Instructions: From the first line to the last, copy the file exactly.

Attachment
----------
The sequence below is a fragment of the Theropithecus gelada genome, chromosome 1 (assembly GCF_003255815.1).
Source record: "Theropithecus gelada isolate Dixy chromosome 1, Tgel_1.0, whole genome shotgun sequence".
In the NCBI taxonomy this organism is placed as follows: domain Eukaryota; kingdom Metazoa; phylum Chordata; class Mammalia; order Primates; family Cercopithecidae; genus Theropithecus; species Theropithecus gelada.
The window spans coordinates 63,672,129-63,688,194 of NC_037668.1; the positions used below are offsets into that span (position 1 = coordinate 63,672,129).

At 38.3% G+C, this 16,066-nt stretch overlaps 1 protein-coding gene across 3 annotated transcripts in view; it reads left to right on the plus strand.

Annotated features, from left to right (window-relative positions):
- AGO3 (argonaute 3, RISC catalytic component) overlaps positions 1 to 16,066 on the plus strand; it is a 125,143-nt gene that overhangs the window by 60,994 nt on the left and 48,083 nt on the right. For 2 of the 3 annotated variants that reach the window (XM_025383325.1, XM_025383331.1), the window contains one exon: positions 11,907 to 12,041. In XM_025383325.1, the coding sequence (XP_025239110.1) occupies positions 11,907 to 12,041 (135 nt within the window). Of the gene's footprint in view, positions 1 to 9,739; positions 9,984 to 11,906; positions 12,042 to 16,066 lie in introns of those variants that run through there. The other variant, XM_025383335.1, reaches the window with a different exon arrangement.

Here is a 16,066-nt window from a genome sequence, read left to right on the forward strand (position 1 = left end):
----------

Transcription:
The sequence below is a fragment of the Theropithecus gelada genome, chromosome 1 (assembly GCF_003255815.1).
Source record: "Theropithecus gelada isolate Dixy chromosome 1, Tgel_1.0, whole genome shotgun sequence".
In the NCBI taxonomy this organism is placed as follows: domain Eukaryota; kingdom Metazoa; phylum Chordata; class Mammalia; order Primates; family Cercopithecidae; genus Theropithecus; species Theropithecus gelada.
The window spans coordinates 63,672,129-63,688,194 of NC_037668.1; the positions used below are offsets into that span (position 1 = coordinate 63,672,129).

At 38.3% G+C, this 16,066-nt stretch overlaps 1 protein-coding gene across 3 annotated transcripts in view; it reads left to right on the plus strand.

Annotated features, from left to right (window-relative positions):
- AGO3 (argonaute 3, RISC catalytic component) overlaps positions 1 to 16,066 on the plus strand; it is a 125,143-nt gene that overhangs the window by 60,994 nt on the left and 48,083 nt on the right. For 2 of the 3 annotated variants that reach the window (XM_025383325.1, XM_025383331.1), the window contains one exon: positions 11,907 to 12,041. In XM_025383325.1, the coding sequence (XP_025239110.1) occupies positions 11,907 to 12,041 (135 nt within the window). Of the gene's footprint in view, positions 1 to 9,739; positions 9,984 to 11,906; positions 12,042 to 16,066 lie in introns of those variants that run through there. The other variant, XM_025383335.1, reaches the window with a different exon arrangement.

Here is a 16,066-nt window from a genome sequence, read left to right on the forward strand (position 1 = left end):